a warning to Prime Minister Har-
old Wilson of more trouble if -he
pushes through his wage restraint
The strikers demanded wage
hikes in excess of the three and
one half per cent ceiling laid down
by the Labor government.
They paralyzed large sections
of Britain's motor and other in-
dustries and kept the big national
newspapers from printing their
usual 10 million copies in London.
The strike followed publication
Tuesday of the government's bill
to hold down increases in prices,
wages and dividends for 18.months
at least.
Prime Minister Harold Wilson's
Laborites, still suffering from big
reverses in local elections last
Week, are steeling themselves for
a summer of industrial troubles.
Some unions already made plain
that they will not accede to tight
wage restrictions.
But Wilson snrugged off the
nationwide strike yesterday and
won support from his Labor party
legislators for the wage restraint
Laborite members of Parliament
voted 205-42 in favor of the meas-
ures, which run counter to basic
principles of the left wing party.


.. -. .__...___. a.__-.. _.._.. _ __. __._.,.._.


PRAGUE (P)- Czechoslovakia's
new premier, Oldrich Cernik, said
Tuesday his! liberal government
want continued close cooperation
with other Communist nations
and economic links with the West
as well.
He said Czechoslovakia is inter-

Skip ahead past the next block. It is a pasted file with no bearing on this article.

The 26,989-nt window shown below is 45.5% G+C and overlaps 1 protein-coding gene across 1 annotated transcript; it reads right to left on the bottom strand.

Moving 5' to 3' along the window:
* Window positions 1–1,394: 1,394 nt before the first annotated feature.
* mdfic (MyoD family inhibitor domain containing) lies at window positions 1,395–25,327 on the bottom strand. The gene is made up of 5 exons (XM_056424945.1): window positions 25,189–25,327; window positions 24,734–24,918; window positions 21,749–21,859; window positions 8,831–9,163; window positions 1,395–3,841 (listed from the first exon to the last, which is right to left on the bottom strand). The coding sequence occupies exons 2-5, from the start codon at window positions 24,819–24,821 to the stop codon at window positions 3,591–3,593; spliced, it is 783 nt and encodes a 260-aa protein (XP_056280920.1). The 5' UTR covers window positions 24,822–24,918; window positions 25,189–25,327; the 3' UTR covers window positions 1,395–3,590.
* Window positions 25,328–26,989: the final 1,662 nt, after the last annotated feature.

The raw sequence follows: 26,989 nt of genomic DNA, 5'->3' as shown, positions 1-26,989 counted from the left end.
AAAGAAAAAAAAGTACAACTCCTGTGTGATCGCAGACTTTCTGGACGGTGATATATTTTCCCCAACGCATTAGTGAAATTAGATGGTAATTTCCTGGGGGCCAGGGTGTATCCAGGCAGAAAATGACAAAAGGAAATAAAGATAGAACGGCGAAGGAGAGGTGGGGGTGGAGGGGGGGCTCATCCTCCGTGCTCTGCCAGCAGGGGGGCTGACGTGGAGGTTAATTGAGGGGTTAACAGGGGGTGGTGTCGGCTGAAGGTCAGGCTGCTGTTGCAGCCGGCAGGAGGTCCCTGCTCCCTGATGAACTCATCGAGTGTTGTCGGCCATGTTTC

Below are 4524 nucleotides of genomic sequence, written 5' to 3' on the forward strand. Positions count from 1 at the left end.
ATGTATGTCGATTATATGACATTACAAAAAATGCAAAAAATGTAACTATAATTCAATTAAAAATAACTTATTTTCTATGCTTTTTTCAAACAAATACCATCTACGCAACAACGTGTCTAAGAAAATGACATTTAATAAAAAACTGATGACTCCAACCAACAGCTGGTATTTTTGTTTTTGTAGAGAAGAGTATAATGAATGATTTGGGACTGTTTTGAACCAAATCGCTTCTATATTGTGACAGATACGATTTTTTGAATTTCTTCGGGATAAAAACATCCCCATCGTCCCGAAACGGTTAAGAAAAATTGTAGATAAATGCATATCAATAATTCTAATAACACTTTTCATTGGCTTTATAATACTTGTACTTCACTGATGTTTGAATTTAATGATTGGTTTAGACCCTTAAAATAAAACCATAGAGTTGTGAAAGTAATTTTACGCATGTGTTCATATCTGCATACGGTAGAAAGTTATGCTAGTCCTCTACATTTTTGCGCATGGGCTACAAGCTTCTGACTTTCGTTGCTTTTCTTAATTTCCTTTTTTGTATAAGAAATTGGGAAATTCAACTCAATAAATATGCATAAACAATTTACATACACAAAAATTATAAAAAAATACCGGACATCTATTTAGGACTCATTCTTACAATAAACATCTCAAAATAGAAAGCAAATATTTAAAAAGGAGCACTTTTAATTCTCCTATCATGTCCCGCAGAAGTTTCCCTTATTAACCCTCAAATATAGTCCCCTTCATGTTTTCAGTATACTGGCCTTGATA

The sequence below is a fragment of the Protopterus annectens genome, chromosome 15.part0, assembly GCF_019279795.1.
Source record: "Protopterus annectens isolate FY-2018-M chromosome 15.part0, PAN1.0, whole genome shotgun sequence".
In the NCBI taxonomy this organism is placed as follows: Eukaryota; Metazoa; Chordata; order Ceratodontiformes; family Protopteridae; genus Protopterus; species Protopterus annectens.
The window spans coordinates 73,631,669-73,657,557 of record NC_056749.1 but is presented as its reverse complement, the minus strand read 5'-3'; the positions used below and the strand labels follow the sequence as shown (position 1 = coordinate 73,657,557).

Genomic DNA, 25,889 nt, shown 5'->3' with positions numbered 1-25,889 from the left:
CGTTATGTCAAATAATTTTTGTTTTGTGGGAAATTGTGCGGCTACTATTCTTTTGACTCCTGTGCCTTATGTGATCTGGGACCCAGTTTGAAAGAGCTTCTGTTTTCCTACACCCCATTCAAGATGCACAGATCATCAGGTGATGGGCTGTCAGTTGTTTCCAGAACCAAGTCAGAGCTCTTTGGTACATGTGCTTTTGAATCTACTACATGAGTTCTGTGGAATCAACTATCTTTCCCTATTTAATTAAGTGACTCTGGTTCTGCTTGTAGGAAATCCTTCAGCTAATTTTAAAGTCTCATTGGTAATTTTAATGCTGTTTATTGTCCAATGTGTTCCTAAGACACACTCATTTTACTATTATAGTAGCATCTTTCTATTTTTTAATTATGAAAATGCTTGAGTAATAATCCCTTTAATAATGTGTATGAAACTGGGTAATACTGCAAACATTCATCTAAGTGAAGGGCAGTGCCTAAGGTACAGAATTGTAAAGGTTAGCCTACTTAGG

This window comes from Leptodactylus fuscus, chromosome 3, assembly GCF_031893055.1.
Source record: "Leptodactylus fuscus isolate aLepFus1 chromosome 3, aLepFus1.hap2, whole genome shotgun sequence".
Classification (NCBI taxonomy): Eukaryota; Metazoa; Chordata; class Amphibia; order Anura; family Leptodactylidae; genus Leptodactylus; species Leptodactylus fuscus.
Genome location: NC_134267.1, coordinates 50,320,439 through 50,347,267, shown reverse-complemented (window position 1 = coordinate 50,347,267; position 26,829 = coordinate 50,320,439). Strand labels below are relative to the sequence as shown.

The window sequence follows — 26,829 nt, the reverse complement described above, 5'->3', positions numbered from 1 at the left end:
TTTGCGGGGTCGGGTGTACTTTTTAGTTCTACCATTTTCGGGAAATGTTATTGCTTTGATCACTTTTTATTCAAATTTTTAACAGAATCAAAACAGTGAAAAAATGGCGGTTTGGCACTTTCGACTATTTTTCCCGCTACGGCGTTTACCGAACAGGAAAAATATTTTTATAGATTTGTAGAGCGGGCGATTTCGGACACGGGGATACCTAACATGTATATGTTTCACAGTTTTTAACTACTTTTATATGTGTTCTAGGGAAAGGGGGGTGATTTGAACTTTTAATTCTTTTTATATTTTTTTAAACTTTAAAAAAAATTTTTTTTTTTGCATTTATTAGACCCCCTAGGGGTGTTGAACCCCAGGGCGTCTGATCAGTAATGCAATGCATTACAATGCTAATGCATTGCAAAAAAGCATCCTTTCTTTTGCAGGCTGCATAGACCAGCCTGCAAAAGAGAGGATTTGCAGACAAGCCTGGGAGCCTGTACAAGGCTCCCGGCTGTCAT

ested in more effective cooperation
with capitalist countries and
would like to work to remove
barriers separating East and West.
Both Cernik and Prof. Ota Sik,
the architect of planned economic
reforms said individual busi-
nesses will soon be free to trade
abroad with only loose government
guidelines and supervision.
Also they said the government
planned to make the Czechoslovak
crown, its main currency unit,
convertible in the West, although
Sik said this would take' five to
seven years.
Czechoslovakia's new Commu-
nist leaders have been trying to
assure Moscow that their country
will remain Communist despite
the liberalization process.
In Moscow, meanwhile, the So-
viet bloc's economic coordinating
body, the Council for Mutual

Economic Assistance, or Comecon,
opened talks Tuesday on the econ-
omic expectations of the Prague
Informed sources said the
Czechslovak delegate asked the
council to reconsider the. old
Stalinist "division of labor" among
the one time satellites.